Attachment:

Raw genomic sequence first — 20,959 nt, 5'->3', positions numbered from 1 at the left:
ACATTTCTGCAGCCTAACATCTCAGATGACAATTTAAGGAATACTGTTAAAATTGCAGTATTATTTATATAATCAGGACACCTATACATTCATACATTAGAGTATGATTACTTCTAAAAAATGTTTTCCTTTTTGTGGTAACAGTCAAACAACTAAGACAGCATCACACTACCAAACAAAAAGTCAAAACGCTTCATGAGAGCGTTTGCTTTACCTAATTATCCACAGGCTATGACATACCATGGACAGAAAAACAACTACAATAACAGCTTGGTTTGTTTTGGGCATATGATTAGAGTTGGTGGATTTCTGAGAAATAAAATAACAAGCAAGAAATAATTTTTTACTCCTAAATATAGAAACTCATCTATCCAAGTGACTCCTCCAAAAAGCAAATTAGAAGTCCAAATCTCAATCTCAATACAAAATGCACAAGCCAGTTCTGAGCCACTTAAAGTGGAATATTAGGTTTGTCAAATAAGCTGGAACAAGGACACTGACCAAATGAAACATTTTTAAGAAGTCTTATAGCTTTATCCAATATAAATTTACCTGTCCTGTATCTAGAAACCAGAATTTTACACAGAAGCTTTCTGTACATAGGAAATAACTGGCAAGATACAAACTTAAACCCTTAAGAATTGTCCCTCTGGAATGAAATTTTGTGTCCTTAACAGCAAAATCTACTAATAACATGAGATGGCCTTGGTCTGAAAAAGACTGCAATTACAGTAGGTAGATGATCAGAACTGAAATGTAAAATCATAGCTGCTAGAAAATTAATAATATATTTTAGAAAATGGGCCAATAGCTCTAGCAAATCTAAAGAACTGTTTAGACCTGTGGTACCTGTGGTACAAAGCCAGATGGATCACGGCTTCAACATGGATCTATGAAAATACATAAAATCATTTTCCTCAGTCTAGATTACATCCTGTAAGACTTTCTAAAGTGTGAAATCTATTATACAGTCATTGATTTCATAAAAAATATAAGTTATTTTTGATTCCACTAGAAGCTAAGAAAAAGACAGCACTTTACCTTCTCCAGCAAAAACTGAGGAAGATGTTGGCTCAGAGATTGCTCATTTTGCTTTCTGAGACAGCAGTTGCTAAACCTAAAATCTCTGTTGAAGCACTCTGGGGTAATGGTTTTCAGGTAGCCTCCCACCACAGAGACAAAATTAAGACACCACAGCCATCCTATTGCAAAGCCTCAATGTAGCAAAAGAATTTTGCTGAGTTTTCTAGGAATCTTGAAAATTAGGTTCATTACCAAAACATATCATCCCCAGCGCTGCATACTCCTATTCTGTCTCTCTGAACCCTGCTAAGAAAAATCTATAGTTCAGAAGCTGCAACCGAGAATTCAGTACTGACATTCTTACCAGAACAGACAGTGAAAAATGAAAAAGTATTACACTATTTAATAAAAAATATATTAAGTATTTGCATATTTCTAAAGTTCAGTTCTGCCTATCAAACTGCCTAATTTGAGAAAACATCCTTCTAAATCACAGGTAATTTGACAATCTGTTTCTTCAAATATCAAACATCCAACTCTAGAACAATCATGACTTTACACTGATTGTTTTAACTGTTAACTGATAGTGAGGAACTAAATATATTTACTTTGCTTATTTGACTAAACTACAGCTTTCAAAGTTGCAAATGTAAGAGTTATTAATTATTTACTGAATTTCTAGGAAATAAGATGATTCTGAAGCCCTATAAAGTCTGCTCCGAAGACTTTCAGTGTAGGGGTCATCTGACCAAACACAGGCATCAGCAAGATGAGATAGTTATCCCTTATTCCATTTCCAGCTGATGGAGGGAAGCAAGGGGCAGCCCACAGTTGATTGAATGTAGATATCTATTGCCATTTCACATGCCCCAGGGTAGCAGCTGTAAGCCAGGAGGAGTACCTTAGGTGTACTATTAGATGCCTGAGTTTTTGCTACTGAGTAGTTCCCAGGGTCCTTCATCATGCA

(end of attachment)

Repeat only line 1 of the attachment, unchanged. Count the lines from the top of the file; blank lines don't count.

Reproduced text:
Raw genomic sequence first — 20,959 nt, 5'->3', positions numbered from 1 at the left: